When it comes to physical fear the process is of course different, because physical reasons for fear are often more visible than emotional ones.  But it is still possible to face those fears with a positive outcome.  I will probably always have some fear of flying.  But my desire to see the world is something which causes me to face it every year, and as such I have learned to deal with it for the time I have to.  My life would be less enriched for not having seen some of the world.  My fear brings nothing positive, and therefore I let the positive overcome the negative.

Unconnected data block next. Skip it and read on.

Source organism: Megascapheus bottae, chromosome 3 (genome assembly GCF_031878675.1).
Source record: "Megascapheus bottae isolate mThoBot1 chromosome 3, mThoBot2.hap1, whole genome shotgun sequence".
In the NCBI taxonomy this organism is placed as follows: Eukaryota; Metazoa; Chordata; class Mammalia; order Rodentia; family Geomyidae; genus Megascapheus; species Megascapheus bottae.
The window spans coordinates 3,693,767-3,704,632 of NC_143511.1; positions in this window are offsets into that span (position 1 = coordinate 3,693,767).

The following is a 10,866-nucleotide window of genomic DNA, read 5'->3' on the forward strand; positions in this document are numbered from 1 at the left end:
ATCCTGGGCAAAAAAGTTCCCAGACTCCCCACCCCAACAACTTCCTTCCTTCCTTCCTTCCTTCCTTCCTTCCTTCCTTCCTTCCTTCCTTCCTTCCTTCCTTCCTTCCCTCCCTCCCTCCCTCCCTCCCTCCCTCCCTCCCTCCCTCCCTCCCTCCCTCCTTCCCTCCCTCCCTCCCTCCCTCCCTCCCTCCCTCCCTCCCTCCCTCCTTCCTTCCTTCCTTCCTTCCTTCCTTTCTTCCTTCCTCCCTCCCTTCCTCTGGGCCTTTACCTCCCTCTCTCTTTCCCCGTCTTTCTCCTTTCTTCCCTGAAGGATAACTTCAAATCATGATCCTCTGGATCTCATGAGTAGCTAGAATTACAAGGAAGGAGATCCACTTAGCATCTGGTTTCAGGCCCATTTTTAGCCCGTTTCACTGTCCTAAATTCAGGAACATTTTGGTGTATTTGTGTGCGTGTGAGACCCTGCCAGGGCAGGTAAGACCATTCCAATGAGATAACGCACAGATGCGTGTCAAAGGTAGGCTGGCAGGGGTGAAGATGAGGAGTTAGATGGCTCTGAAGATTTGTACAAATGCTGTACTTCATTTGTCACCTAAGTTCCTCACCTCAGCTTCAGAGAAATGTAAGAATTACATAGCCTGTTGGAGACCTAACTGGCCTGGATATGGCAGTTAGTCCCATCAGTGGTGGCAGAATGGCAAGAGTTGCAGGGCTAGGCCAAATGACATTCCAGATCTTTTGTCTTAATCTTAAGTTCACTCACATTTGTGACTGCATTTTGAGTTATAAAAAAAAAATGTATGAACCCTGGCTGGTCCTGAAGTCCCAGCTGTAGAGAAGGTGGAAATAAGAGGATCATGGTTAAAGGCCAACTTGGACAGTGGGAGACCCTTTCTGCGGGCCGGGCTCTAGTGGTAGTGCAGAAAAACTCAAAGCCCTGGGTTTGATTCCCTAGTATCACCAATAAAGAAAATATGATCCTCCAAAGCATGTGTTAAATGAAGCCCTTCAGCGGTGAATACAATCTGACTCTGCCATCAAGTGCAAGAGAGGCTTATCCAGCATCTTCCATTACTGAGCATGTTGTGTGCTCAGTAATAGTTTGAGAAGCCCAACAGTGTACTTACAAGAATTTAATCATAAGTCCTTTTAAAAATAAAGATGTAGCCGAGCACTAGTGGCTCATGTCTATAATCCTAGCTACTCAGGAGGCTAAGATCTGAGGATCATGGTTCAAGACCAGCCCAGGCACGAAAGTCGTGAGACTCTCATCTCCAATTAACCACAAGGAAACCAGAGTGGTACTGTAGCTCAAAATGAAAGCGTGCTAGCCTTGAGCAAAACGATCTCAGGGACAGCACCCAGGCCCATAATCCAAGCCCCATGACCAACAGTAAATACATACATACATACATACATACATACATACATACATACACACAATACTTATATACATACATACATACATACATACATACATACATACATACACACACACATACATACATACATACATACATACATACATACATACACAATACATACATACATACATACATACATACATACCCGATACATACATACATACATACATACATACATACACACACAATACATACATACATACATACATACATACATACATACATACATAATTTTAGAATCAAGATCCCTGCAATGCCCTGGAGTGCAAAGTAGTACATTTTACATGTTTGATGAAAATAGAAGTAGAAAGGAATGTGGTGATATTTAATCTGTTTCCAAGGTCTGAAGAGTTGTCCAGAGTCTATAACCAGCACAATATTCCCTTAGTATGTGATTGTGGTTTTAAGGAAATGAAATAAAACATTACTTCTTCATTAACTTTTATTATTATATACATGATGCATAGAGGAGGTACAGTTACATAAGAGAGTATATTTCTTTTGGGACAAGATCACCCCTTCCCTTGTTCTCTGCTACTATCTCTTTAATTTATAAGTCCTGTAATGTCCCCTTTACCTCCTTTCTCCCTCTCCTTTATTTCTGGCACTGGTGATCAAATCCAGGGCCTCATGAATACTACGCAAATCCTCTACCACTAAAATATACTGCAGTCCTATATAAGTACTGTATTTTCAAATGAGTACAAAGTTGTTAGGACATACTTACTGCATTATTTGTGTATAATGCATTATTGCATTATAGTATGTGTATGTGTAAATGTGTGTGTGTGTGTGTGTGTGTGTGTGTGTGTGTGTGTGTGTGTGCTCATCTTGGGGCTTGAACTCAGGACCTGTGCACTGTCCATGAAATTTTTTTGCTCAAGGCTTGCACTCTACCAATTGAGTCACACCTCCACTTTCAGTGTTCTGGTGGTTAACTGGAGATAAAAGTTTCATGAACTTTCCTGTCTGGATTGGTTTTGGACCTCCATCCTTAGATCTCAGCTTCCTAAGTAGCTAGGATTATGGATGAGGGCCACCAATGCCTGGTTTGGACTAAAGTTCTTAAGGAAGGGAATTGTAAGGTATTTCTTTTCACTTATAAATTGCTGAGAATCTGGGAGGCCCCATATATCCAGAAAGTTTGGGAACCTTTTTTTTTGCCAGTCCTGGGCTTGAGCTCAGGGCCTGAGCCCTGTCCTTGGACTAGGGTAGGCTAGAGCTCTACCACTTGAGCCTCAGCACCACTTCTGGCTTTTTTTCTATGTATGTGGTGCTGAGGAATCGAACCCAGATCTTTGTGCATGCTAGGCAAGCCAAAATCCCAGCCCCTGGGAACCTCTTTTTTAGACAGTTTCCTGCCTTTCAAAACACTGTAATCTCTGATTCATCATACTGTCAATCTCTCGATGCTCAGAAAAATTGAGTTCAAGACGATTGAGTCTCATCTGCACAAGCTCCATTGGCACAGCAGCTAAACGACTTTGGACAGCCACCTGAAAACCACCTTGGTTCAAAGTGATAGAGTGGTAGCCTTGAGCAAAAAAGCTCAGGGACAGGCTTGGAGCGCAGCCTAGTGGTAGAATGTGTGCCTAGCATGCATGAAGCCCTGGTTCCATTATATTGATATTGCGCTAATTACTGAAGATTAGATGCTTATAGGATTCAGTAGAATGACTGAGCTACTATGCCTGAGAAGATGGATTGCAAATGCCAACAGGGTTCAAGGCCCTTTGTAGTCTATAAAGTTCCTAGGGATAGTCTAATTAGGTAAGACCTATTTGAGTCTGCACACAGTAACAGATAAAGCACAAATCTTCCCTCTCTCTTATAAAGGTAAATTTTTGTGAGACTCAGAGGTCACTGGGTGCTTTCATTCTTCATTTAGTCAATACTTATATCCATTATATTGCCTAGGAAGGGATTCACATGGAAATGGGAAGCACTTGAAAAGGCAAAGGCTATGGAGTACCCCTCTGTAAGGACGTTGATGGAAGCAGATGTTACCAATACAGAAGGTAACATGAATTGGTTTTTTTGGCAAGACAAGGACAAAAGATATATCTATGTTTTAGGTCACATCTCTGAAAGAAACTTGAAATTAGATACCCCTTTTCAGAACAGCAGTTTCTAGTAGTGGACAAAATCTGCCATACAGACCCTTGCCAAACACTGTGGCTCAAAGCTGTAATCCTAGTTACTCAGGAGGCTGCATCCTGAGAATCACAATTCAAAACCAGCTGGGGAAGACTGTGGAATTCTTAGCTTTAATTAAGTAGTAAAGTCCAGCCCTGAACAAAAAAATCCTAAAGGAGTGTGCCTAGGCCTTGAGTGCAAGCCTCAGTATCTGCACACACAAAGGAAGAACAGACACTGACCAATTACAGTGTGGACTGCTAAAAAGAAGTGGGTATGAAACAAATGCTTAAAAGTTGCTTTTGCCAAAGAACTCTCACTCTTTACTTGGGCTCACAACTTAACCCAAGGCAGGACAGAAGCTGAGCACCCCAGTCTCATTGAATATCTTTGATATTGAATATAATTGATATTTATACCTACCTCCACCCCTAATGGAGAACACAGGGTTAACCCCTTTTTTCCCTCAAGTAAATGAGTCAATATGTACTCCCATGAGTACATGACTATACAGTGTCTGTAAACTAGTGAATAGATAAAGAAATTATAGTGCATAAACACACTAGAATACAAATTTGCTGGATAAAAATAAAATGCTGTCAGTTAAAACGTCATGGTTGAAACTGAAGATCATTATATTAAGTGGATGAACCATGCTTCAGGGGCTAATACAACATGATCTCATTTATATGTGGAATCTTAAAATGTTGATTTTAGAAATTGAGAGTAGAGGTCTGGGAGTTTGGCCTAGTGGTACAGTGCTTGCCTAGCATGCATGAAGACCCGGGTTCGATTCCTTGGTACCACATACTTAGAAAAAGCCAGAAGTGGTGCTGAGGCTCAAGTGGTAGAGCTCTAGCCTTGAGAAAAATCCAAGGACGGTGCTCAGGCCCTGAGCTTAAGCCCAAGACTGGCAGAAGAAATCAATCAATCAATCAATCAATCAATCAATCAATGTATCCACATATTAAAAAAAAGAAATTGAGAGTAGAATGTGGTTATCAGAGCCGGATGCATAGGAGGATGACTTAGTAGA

Let your desire for change be stronger than your fear of it, face the fear and move forward into positive change.

It’s not failure it’s deferred success